What Happened in the Stock Market Today

On a record day for the markets, Delta Airlines reported an excellent quarter, while news from Washington lifted CVS Health.

Jim Crumly
Jim Crumly
Jul 11, 2019 at 5:06PM
Consumer Goods

The Dow Jones Industrial Average (DJINDICES:^DJI) broke through the 27,000 level for the first time on Thursday, finishing at 27,088.08 for a new record. The S&P 500 (SNPINDEX:^GSPC) also had a record close, stopping a hair short of 3,000 to end the session at 2,999.91.

Today's stock market

Index Percentage Change Point Change
Dow 0.85% 227.88
S&P 500 0.23% 6.84

Data source: Yahoo! Finance.

As for individual stocks, Delta Airlines (NYSE:DAL) reported a strong quarter, while CVS Health (NYSE:CVS) rose on news the White House is dropping a plan that could have hurt its profits.

Bull statue on Wall Street.

Image source: Getty Images.

Delta flies higher

Delta Airlines flew past expectations for the second quarter, thanks to strong demand and efficiency improvements, and shares rose 1.2%. Revenue was $12.5 billion, slightly ahead of analysts' consensus estimate and up 8.7% on an adjusted basis. Earnings per share increased 32% to $2.35, coming in at the top end of the company's guidance and better than the $2.25 analysts were expecting.

Delta grew capacity by 4.7% from the period last year and was still able to collect 3.8% more revenue per available seat mile. The airline had a 10% increase in premium ticket sales, a 10% gain in revenue from loyalty travel awards, and 17% growth in travel-related services. Delta was able to fill its planes as competing airlines were impacted by the grounding of the Boeing 737 MAX, achieving a record quarterly load factor of 88%, up from 86.7% in Q2 last year.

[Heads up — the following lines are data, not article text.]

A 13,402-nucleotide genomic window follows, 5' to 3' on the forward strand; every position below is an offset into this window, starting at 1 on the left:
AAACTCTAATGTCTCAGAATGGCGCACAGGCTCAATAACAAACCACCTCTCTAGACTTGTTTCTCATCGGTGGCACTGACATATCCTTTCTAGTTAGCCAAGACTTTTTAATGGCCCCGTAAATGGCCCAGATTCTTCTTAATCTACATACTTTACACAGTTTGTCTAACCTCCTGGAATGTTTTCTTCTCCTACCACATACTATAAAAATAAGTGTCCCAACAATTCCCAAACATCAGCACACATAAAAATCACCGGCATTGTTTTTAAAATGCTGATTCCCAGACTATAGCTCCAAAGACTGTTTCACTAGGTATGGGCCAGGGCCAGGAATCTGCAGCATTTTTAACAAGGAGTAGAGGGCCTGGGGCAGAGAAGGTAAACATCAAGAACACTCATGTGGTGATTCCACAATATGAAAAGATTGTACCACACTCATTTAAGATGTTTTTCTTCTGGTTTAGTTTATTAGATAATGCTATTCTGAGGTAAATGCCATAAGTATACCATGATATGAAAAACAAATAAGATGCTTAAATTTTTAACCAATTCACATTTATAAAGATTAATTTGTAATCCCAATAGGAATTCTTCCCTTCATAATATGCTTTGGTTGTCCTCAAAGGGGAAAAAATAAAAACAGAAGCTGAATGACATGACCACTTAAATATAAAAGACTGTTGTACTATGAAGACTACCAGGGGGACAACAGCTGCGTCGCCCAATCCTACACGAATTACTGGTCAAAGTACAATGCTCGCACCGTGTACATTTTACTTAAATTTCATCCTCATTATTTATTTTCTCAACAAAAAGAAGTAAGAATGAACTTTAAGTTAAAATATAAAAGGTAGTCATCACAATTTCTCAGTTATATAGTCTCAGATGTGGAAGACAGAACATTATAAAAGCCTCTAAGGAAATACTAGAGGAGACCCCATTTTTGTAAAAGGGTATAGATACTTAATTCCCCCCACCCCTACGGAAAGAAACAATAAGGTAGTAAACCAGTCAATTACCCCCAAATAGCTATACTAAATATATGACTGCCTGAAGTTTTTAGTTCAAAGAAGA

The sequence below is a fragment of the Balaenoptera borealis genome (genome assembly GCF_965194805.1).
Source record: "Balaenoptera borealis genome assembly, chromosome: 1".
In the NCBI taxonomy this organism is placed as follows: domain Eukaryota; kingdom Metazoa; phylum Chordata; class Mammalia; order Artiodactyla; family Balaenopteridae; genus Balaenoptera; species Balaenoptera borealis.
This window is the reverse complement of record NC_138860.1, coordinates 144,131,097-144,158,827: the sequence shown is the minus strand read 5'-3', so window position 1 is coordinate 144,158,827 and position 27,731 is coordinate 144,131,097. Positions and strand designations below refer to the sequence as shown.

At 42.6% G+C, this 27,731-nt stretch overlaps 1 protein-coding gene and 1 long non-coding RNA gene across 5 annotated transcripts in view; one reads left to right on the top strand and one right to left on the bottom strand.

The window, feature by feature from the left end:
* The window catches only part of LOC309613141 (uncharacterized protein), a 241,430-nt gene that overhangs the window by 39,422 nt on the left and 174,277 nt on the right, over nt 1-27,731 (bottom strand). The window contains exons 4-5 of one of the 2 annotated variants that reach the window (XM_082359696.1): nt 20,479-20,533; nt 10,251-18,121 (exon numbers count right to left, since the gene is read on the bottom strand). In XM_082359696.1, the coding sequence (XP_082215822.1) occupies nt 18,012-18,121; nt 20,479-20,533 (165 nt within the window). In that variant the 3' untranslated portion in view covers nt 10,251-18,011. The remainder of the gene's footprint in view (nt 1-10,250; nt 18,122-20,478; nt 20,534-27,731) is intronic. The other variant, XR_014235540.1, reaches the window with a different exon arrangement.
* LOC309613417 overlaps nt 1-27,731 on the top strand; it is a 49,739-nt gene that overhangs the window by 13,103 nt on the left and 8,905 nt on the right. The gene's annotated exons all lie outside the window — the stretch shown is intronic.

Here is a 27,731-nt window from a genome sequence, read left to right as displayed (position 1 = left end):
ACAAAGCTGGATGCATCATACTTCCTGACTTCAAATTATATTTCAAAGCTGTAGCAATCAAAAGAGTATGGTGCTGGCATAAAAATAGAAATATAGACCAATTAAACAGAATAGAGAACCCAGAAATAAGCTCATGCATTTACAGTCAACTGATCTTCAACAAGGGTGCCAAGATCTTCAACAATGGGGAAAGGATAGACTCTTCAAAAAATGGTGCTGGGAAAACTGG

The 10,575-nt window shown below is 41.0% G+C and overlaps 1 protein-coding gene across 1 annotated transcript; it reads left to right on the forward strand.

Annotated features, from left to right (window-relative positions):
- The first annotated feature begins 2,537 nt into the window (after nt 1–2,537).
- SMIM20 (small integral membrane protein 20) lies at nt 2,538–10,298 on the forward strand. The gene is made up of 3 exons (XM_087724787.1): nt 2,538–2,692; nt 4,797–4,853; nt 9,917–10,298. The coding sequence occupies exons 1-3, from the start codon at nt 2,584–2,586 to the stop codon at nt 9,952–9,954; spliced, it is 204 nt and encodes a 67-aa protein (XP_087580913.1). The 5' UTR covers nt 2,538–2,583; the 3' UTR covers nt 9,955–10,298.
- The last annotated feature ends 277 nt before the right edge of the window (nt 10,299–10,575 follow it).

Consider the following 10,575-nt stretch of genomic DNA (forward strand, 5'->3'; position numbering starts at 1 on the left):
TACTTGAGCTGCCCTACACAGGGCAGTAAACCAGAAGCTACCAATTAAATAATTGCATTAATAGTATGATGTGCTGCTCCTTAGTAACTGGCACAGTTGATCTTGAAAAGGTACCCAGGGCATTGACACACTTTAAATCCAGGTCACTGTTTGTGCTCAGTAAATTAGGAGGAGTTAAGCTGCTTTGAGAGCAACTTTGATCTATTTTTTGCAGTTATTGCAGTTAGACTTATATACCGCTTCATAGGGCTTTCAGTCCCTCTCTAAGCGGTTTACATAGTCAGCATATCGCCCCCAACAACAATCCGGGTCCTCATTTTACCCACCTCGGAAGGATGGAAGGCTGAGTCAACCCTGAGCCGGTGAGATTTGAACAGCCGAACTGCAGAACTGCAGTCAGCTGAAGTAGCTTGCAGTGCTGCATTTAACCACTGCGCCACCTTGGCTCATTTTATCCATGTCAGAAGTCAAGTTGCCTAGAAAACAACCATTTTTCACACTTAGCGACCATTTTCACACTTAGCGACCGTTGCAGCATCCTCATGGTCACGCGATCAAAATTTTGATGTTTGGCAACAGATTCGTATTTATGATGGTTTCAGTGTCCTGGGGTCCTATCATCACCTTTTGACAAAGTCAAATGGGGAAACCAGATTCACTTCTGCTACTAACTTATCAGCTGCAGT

Delta expects continued strength and high customer satisfaction through the summer travel season, and guided to Q3 EPS of $2.10 to $2.40, compared with the analyst consensus estimate of $2.13.


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CVS Health gets a reprieve

Shares of CVS Health jumped 4.7% on news the Trump administration is abandoning its plan for an executive order that would have curtailed rebates that drug manufacturers pay pharmacy benefit managers (PBMs) in return for winning placement of high-priced products on lists of drugs that insurers cover with affordable co-pays. CVS is vertically integrated, with its Aetna heath insurance unit, its Caremark PBM, and retail pharmacies.

The order was intended to direct drug discounts to patients rather than PBMs and was part of the administration's strategy to lower drug costs. But the plan was strongly supported by drug companies, who might have responded by simply eliminating the discounts and pocketing the money themselves. For now, the unpopular middlemen of the drug industry have dodged a bullet.

CVS shares may have also benefited from a recent report from the Brightfield Group that highlighted how mass retail chains such as CVS will eclipse all other channels in skyrocketing sales of hemp-derived cannabidiol (CBD). The report said that the CBD market will grow to $23.7 billion by 2023.